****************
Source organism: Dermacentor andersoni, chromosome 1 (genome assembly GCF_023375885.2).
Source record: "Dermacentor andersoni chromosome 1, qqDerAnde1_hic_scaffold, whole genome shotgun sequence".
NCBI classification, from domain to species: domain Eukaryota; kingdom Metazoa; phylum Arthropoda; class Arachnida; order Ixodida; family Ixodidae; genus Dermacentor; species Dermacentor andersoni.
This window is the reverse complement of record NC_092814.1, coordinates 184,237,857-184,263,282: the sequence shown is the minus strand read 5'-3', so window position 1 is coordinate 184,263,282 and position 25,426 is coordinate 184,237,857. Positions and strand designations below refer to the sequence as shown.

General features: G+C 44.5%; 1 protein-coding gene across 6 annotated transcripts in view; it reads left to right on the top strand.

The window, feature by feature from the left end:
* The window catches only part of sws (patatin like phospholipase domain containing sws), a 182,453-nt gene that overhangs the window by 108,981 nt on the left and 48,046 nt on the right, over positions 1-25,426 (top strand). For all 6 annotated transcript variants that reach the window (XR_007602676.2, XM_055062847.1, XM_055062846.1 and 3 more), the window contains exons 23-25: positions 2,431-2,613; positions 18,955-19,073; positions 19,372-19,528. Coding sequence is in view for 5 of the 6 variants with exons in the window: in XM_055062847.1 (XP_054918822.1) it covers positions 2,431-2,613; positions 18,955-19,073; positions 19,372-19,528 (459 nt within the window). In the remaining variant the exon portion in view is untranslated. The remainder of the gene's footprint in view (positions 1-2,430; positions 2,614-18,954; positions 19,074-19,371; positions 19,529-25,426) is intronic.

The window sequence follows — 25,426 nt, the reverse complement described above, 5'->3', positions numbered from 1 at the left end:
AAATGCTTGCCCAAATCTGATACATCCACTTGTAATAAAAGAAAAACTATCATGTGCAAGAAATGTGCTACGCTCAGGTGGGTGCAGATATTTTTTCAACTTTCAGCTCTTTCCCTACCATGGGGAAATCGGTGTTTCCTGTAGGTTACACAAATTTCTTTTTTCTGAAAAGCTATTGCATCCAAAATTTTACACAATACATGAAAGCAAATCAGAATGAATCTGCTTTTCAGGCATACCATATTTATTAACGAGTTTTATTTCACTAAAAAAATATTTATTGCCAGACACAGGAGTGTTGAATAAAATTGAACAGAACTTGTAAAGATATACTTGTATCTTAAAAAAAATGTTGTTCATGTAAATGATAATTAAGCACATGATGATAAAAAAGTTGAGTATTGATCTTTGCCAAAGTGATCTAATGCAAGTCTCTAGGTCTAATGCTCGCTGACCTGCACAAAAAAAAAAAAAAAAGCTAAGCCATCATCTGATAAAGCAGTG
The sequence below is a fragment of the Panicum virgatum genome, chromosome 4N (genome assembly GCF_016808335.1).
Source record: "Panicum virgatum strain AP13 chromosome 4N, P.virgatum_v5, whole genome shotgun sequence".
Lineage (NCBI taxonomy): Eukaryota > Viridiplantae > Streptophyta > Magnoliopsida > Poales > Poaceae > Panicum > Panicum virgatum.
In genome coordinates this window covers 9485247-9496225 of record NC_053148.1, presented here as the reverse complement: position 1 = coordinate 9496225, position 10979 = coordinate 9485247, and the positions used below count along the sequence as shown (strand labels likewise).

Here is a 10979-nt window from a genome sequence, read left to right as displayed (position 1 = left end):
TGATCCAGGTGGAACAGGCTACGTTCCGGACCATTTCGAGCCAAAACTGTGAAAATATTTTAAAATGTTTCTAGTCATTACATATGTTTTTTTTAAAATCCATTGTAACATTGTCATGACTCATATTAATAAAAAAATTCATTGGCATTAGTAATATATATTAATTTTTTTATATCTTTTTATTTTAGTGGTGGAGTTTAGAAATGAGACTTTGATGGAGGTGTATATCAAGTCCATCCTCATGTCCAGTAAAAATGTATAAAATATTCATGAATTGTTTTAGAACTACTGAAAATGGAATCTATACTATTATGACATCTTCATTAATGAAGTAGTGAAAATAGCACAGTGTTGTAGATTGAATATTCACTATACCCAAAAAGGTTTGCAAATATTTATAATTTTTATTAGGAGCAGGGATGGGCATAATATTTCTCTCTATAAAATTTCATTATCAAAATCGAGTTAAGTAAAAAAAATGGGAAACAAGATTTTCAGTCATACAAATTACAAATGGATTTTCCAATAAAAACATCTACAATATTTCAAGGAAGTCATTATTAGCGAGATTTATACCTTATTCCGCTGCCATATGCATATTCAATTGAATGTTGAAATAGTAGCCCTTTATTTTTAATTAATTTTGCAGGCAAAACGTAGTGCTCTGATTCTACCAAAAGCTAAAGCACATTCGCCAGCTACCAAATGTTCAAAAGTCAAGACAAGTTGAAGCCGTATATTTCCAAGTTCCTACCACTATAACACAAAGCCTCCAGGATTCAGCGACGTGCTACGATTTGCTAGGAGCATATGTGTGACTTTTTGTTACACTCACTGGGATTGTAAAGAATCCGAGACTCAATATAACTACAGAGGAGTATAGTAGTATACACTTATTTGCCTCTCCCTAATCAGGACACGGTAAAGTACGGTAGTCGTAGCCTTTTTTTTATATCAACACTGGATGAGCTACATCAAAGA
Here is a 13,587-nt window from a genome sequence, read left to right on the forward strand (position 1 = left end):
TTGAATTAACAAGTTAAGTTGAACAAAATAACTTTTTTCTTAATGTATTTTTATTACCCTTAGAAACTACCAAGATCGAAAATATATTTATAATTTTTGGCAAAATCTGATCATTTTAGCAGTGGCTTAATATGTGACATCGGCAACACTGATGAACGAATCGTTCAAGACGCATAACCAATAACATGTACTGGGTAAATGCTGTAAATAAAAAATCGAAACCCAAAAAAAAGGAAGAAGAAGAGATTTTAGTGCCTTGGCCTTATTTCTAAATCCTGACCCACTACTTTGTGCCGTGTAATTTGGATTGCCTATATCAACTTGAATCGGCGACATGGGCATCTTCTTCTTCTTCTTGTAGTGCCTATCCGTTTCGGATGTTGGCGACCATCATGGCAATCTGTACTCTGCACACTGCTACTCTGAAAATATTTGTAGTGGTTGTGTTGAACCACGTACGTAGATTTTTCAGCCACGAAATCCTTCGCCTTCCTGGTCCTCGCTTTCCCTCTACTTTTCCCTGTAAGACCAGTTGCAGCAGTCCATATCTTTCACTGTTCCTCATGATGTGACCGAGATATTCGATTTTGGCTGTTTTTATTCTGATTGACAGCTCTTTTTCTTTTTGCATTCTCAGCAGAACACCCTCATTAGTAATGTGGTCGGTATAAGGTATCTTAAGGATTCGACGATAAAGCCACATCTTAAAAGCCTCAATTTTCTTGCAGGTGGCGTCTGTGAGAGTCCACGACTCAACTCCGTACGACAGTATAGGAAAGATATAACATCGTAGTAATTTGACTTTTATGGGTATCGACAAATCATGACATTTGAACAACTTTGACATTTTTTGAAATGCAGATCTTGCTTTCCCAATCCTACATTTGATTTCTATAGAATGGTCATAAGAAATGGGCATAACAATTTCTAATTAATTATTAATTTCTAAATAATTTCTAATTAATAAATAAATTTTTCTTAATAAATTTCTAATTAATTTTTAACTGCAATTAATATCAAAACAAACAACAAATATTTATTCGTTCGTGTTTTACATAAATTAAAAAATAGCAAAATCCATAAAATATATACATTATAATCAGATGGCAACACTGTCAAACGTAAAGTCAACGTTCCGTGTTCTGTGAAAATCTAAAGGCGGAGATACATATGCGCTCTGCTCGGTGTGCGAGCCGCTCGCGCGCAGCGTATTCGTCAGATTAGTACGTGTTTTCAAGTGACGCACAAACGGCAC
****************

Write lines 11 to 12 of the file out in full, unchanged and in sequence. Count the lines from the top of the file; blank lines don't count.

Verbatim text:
Source record: "Panicum virgatum strain AP13 chromosome 4N, P.virgatum_v5, whole genome shotgun sequence".
Lineage (NCBI taxonomy): Eukaryota > Viridiplantae > Streptophyta > Magnoliopsida > Poales > Poaceae > Panicum > Panicum virgatum.